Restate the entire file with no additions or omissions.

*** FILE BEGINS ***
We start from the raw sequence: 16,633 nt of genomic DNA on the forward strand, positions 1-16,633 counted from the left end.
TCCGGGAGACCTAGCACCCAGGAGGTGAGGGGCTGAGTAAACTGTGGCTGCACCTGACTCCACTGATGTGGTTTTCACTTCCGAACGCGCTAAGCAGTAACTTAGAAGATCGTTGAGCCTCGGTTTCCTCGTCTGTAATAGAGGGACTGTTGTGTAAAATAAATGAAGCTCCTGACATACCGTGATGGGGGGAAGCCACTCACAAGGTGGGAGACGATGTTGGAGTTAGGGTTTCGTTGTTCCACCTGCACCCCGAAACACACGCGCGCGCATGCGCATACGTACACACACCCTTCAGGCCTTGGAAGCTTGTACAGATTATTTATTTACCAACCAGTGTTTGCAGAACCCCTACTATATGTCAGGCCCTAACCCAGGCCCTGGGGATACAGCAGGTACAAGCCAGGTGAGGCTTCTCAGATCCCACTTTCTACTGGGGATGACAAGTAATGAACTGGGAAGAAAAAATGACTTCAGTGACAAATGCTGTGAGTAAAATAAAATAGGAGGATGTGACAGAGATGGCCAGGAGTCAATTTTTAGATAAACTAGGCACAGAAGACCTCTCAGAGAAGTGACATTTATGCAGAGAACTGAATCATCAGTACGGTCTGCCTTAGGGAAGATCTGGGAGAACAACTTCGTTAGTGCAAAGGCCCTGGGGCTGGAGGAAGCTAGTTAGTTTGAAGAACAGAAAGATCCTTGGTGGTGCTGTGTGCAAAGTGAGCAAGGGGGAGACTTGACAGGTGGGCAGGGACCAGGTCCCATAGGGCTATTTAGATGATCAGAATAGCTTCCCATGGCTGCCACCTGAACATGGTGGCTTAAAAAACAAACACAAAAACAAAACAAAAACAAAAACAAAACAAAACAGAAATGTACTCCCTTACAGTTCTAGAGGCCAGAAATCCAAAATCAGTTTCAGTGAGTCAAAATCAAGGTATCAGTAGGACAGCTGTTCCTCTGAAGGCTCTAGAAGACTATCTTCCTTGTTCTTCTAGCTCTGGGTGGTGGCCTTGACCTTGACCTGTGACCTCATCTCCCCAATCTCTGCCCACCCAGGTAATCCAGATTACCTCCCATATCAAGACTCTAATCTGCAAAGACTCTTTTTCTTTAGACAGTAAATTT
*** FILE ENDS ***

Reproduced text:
We start from the raw sequence: 16,633 nt of genomic DNA on the forward strand, positions 1-16,633 counted from the left end.
TCCGGGAGACCTAGCACCCAGGAGGTGAGGGGCTGAGTAAACTGTGGCTGCACCTGACTCCACTGATGTGGTTTTCACTTCCGAACGCGCTAAGCAGTAACTTAGAAGATCGTTGAGCCTCGGTTTCCTCGTCTGTAATAGAGGGACTGTTGTGTAAAATAAATGAAGCTCCTGACATACCGTGATGGGGGGAAGCCACTCACAAGGTGGGAGACGATGTTGGAGTTAGGGTTTCGTTGTTCCACCTGCACCCCGAAACACACGCGCGCGCATGCGCATACGTACACACACCCTTCAGGCCTTGGAAGCTTGTACAGATTATTTATTTACCAACCAGTGTTTGCAGAACCCCTACTATATGTCAGGCCCTAACCCAGGCCCTGGGGATACAGCAGGTACAAGCCAGGTGAGGCTTCTCAGATCCCACTTTCTACTGGGGATGACAAGTAATGAACTGGGAAGAAAAAATGACTTCAGTGACAAATGCTGTGAGTAAAATAAAATAGGAGGATGTGACAGAGATGGCCAGGAGTCAATTTTTAGATAAACTAGGCACAGAAGACCTCTCAGAGAAGTGACATTTATGCAGAGAACTGAATCATCAGTACGGTCTGCCTTAGGGAAGATCTGGGAGAACAACTTCGTTAGTGCAAAGGCCCTGGGGCTGGAGGAAGCTAGTTAGTTTGAAGAACAGAAAGATCCTTGGTGGTGCTGTGTGCAAAGTGAGCAAGGGGGAGACTTGACAGGTGGGCAGGGACCAGGTCCCATAGGGCTATTTAGATGATCAGAATAGCTTCCCATGGCTGCCACCTGAACATGGTGGCTTAAAAAACAAACACAAAAACAAAACAAAAACAAAAACAAAACAAAACAGAAATGTACTCCCTTACAGTTCTAGAGGCCAGAAATCCAAAATCAGTTTCAGTGAGTCAAAATCAAGGTATCAGTAGGACAGCTGTTCCTCTGAAGGCTCTAGAAGACTATCTTCCTTGTTCTTCTAGCTCTGGGTGGTGGCCTTGACCTTGACCTGTGACCTCATCTCCCCAATCTCTGCCCACCCAGGTAATCCAGATTACCTCCCATATCAAGACTCTAATCTGCAAAGACTCTTTTTCTTTAGACAGTAAATTT